With declining trust in all institutions, from government to business and major media, few organizations can rest on their laurels. This is especially true for the news media, under ongoing attack by new leadership in Washington, D.C., and by skeptical readers and viewers on both sides of our political divide. Trust in news media, reports the Edelman Trust Barometer, is at an all-time low, with just 35% of those surveyed saying they trust the media. Gallup tracked trust in media even lower, at 32%.
And yet… subscriptions to leading traditional media outlets have leapt in numbers since the Presidential election, and new campaigns reflect how the press have been inspired to recommit to their mission of holding the powerful accountable.
Why Journalism Matters
A New York Times campaign has unfolded over the past month via email and online ads, and went wide during the 2017 Oscars telecast with a stark, copy-focused “Truth Is Hard” TV spot—the Times’ first brand-focused TV ad since 2007. The campaign acknowledges that our perceptions of truth vary greatly depending on our points-of-view, and expresses the need to support journalism that digs deeper and asks hard questions. Outdoor and print ads join a dedicated microsite sharing stories about how NYT’s journalists and editors investigate and report the news of the day, especially their in-depth coverage. All marketing is tied directly to subscriber calls to action.
Some pundits, including some branding experts, feel the campaign is reacting to the new administration in Washington, with its accusations that the press are the “opposition party” and even “the enemy of the people.” But as a registered user of NYTimes.com, I have been receiving “Truth: It needs your support” subscription offers since at least Election Day 2016. This may be a response to the election results, but the campaign has been in use for several months with good effect. It is not reactive, but strategic—jumping on an opportunity to attract new subscribers at a time when many people are seeking more in-depth reporting. The Times says it garnered a record 276,000 new digital subscribers in the final quarter of 2016—and a not too shabby 10-15% increase in ad revenue since January 1.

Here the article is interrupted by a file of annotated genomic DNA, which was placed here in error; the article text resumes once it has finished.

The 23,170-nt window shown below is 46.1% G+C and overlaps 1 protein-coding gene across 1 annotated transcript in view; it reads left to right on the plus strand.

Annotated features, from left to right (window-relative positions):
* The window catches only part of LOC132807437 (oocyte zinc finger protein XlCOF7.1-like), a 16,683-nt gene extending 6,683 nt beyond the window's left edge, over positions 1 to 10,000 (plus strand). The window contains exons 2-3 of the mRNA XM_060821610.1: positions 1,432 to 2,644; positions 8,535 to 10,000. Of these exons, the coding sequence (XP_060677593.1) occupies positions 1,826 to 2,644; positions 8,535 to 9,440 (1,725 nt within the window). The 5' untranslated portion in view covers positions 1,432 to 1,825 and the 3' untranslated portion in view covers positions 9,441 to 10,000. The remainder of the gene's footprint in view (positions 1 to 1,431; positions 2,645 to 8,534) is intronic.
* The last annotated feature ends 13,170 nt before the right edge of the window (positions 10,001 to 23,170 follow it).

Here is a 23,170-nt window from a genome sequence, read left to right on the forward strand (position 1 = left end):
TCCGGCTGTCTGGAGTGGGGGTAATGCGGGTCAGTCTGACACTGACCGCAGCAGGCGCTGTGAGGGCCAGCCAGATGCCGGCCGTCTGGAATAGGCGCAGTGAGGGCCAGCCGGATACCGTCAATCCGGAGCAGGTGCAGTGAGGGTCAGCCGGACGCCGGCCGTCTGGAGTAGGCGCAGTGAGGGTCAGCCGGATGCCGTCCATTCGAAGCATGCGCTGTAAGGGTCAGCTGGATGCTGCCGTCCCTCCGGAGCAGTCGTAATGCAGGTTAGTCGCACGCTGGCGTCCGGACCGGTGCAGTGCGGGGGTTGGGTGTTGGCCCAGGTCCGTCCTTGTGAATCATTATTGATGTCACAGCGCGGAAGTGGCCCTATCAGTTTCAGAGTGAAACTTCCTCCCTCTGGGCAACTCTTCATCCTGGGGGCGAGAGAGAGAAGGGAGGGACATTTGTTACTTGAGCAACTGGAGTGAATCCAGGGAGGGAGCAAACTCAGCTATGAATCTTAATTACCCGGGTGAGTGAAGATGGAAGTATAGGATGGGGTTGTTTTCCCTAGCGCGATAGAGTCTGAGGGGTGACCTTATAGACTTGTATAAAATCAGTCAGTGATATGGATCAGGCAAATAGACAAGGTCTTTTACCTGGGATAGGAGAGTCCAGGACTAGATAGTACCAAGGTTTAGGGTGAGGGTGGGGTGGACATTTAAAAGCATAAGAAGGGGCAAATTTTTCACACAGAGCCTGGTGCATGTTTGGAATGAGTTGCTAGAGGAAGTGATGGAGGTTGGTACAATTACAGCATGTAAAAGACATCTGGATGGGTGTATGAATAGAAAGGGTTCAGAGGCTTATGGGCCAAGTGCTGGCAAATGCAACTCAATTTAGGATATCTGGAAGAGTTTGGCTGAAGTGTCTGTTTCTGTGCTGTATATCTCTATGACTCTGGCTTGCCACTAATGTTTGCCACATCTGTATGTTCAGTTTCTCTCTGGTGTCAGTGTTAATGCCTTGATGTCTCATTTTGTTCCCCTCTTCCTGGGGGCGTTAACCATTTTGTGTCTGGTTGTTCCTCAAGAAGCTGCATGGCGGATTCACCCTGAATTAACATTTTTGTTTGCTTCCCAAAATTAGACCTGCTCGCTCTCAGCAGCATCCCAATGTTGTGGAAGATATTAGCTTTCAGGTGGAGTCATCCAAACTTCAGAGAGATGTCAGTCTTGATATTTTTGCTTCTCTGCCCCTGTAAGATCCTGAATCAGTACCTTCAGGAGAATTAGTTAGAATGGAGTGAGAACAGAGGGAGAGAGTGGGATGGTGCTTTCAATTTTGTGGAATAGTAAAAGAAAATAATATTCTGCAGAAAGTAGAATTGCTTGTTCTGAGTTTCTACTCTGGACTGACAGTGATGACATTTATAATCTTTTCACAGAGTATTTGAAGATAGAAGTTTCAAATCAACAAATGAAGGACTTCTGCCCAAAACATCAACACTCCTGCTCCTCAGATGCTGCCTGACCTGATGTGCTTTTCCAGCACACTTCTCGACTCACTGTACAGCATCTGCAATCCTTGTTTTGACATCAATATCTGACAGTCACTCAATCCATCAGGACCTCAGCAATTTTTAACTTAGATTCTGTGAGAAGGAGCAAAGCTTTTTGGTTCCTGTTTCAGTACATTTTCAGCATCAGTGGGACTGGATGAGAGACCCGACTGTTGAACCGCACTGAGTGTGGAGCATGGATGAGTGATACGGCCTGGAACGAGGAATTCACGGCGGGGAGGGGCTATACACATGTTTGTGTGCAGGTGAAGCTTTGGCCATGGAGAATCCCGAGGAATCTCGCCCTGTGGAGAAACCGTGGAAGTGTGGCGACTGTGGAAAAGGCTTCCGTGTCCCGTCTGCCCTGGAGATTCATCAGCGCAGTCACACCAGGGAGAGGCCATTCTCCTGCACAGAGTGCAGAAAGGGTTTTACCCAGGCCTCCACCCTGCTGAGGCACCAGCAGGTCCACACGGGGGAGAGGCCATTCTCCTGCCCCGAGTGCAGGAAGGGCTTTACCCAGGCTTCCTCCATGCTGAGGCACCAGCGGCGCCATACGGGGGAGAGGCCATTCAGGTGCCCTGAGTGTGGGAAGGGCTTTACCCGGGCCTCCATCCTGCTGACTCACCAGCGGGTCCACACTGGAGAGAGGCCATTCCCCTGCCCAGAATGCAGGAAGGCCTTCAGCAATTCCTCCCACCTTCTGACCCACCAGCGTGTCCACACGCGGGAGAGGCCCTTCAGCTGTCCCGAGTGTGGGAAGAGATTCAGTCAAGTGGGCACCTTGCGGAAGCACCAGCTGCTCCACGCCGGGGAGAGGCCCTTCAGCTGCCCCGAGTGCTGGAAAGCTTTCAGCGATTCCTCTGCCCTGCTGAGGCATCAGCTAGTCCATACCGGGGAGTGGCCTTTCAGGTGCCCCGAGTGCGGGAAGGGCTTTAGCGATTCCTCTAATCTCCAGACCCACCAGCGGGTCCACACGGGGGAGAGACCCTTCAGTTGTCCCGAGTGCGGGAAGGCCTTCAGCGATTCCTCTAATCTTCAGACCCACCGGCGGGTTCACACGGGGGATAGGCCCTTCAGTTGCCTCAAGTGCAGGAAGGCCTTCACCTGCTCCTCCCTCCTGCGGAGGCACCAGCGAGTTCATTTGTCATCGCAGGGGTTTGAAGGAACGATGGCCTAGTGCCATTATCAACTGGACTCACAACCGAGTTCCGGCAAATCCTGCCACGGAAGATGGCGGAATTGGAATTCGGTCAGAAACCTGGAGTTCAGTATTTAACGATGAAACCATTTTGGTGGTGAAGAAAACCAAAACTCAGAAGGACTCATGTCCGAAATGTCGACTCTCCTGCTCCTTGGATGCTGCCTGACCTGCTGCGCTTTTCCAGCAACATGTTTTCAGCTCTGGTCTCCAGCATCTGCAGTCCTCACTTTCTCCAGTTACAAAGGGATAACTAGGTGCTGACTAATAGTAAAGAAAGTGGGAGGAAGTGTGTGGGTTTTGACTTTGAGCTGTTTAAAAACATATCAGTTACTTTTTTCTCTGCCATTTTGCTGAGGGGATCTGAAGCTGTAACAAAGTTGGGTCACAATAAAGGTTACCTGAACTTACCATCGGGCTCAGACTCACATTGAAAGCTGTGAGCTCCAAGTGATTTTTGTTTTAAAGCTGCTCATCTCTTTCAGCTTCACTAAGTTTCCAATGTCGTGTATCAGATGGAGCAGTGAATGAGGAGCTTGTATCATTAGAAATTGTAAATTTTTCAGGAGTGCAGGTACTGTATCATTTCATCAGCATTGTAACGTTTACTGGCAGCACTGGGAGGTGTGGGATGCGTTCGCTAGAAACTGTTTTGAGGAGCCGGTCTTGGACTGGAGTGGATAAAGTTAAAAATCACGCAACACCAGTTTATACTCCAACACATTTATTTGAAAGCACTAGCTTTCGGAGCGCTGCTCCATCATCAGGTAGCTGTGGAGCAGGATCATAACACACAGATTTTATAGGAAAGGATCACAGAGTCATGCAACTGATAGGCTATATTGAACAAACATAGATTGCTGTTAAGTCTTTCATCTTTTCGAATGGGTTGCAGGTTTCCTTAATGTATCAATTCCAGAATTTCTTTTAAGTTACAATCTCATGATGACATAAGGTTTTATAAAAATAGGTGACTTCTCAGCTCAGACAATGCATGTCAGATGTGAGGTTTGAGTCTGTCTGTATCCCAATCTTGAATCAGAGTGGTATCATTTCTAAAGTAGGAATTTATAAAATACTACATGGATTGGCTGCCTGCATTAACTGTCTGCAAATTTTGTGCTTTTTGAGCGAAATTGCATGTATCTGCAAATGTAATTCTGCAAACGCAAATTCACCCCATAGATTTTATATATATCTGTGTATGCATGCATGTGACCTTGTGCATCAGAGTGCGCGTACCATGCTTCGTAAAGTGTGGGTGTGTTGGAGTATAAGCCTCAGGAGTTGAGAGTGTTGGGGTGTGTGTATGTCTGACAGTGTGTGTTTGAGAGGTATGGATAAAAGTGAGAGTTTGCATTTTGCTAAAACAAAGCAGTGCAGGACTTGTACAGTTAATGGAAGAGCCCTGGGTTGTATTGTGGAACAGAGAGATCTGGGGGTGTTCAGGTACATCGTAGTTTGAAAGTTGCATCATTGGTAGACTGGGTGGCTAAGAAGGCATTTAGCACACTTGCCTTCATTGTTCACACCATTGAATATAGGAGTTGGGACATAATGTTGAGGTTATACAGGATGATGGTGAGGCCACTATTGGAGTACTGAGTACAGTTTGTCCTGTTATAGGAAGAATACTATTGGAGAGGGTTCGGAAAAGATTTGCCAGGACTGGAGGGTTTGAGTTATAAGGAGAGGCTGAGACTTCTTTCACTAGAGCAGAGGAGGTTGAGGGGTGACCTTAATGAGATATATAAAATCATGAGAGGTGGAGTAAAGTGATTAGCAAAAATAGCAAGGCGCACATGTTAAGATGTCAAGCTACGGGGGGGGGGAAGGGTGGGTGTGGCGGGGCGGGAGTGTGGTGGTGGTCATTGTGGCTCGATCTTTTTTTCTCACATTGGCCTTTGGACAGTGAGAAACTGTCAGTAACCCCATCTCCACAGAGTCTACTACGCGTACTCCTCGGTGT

Since the 2016 presidential campaign and election, many people who previously paid little attention to politics have begun to pay more attention to the news from Washington. Regardless of whether they support the new President, or “resist,” people are freshly aware that we are going to see big changes in Federal government, and want to know how that is likely to affect them, their families, jobs, investments and health insurance. Those impacts are being poorly explained by leaders in D.C., so people are looking for reliable sources to learn more details. It’s a great time for the traditional media to boost their profiles and emphasize their value.
Related Campaign Launches
The 160-year-old The Atlantic’s “Question Your Answers” campaign, its first in a decade, includes a new video featuring actor Michael K. Williams playing different aspects of his own persona while touching on topical issues including race relations and the 2016 election. The magazine also has a dedicated landing page discussing the campaign and the publications guiding principles, and will roll out a series of interviews with people like Justice Ruth Bader Ginsburg, Ta-Nehisi Coates and Caitlyn Jenner under the title “Bold Questions.”
Elsewhere, The Wall Street Journal claimed their position, “No Tilt: Coverage that’s on the level,” during the 2016 campaign season, and enjoyed a nearly 12% increase in subscribers in 2016’s final quarter. The Financial Times and USAToday also reported large subscriber increases.
Then there are the stealth campaigns. The Washington Post inadvertently started a discussion by replacing its motto under its nameplate. It now reads, “Democracy Dies in Darkness,” a public reveal of its internal mission to throw light on the machinations of government and policy-making in the nation’s capital. Again, some branding experts think this is a stronger, more emotional appeal than the Times’ “Truth.” That would appear to be a matter of perspective. Personally, and as a reader of both papers, I find the Times’ campaign more believable; WaPo’s motto seems melodramatic, and better suited to an “SNL” skit than a national newspaper’s slogan. [link 248]
Facts and “Alternative Facts”
Edelman’s deep dive into trust issues reports that people still trust politicians who promise to help them even when they exaggerate the truth; are more likely to believe a search engine than a human editor; and filter what they read and view based on their already-held opinions. “A person like yourself” is now tied with academic and technical experts as the “most credible spokesperson.” And this year saw the widest trust gap (15 points) since Edelman initiated its Trust Barometer between the “informed public” (college-educated who consume significant media and business news) vs. the mass population. Can the media survive in an environment where facts no longer matter to many people?
The New York Times and their brethren are asking that question. At least for now, the view is improving.